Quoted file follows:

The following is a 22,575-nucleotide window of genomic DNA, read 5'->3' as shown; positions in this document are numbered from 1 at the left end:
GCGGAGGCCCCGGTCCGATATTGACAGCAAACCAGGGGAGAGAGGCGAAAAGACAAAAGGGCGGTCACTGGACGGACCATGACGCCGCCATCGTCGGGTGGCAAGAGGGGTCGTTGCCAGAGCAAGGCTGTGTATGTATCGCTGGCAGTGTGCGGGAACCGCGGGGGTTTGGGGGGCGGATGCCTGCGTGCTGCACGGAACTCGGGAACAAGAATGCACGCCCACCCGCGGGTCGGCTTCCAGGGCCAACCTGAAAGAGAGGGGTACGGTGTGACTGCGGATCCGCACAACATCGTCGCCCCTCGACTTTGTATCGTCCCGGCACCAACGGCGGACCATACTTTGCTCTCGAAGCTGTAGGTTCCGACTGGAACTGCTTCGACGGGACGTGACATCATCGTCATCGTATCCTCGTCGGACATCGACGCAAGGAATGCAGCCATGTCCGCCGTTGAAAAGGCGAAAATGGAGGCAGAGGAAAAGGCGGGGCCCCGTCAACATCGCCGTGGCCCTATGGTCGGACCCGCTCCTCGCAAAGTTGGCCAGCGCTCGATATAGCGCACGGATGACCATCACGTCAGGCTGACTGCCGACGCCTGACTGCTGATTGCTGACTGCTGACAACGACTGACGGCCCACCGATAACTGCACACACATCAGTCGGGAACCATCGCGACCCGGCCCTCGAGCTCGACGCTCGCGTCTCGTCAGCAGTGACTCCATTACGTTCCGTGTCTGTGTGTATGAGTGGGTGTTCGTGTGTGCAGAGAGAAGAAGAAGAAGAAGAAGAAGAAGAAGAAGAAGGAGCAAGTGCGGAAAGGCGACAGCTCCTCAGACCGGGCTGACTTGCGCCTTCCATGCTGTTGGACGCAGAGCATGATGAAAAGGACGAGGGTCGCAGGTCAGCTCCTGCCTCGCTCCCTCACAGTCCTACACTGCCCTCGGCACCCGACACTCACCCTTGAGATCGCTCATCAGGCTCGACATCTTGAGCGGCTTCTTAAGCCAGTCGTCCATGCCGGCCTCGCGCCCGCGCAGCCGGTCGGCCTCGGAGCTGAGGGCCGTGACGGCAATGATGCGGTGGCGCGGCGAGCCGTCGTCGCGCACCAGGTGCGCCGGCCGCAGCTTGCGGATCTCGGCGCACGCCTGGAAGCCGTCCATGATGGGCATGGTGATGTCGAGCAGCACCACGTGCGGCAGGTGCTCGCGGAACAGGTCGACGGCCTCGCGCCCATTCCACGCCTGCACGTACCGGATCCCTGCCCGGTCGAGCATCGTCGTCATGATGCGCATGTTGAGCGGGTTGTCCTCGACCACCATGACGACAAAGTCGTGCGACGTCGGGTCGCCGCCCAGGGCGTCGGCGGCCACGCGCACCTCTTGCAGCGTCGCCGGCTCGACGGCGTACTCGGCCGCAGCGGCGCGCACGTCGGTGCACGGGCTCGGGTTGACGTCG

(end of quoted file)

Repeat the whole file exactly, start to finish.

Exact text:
The following is a 22,575-nucleotide window of genomic DNA, read 5'->3' as shown; positions in this document are numbered from 1 at the left end:
GCGGAGGCCCCGGTCCGATATTGACAGCAAACCAGGGGAGAGAGGCGAAAAGACAAAAGGGCGGTCACTGGACGGACCATGACGCCGCCATCGTCGGGTGGCAAGAGGGGTCGTTGCCAGAGCAAGGCTGTGTATGTATCGCTGGCAGTGTGCGGGAACCGCGGGGGTTTGGGGGGCGGATGCCTGCGTGCTGCACGGAACTCGGGAACAAGAATGCACGCCCACCCGCGGGTCGGCTTCCAGGGCCAACCTGAAAGAGAGGGGTACGGTGTGACTGCGGATCCGCACAACATCGTCGCCCCTCGACTTTGTATCGTCCCGGCACCAACGGCGGACCATACTTTGCTCTCGAAGCTGTAGGTTCCGACTGGAACTGCTTCGACGGGACGTGACATCATCGTCATCGTATCCTCGTCGGACATCGACGCAAGGAATGCAGCCATGTCCGCCGTTGAAAAGGCGAAAATGGAGGCAGAGGAAAAGGCGGGGCCCCGTCAACATCGCCGTGGCCCTATGGTCGGACCCGCTCCTCGCAAAGTTGGCCAGCGCTCGATATAGCGCACGGATGACCATCACGTCAGGCTGACTGCCGACGCCTGACTGCTGATTGCTGACTGCTGACAACGACTGACGGCCCACCGATAACTGCACACACATCAGTCGGGAACCATCGCGACCCGGCCCTCGAGCTCGACGCTCGCGTCTCGTCAGCAGTGACTCCATTACGTTCCGTGTCTGTGTGTATGAGTGGGTGTTCGTGTGTGCAGAGAGAAGAAGAAGAAGAAGAAGAAGAAGAAGAAGAAGGAGCAAGTGCGGAAAGGCGACAGCTCCTCAGACCGGGCTGACTTGCGCCTTCCATGCTGTTGGACGCAGAGCATGATGAAAAGGACGAGGGTCGCAGGTCAGCTCCTGCCTCGCTCCCTCACAGTCCTACACTGCCCTCGGCACCCGACACTCACCCTTGAGATCGCTCATCAGGCTCGACATCTTGAGCGGCTTCTTAAGCCAGTCGTCCATGCCGGCCTCGCGCCCGCGCAGCCGGTCGGCCTCGGAGCTGAGGGCCGTGACGGCAATGATGCGGTGGCGCGGCGAGCCGTCGTCGCGCACCAGGTGCGCCGGCCGCAGCTTGCGGATCTCGGCGCACGCCTGGAAGCCGTCCATGATGGGCATGGTGATGTCGAGCAGCACCACGTGCGGCAGGTGCTCGCGGAACAGGTCGACGGCCTCGCGCCCATTCCACGCCTGCACGTACCGGATCCCTGCCCGGTCGAGCATCGTCGTCATGATGCGCATGTTGAGCGGGTTGTCCTCGACCACCATGACGACAAAGTCGTGCGACGTCGGGTCGCCGCCCAGGGCGTCGGCGGCCACGCGCACCTCTTGCAGCGTCGCCGGCTCGACGGCGTACTCGGCCGCAGCGGCGCGCACGTCGGTGCACGGGCTCGGGTTGACGTCG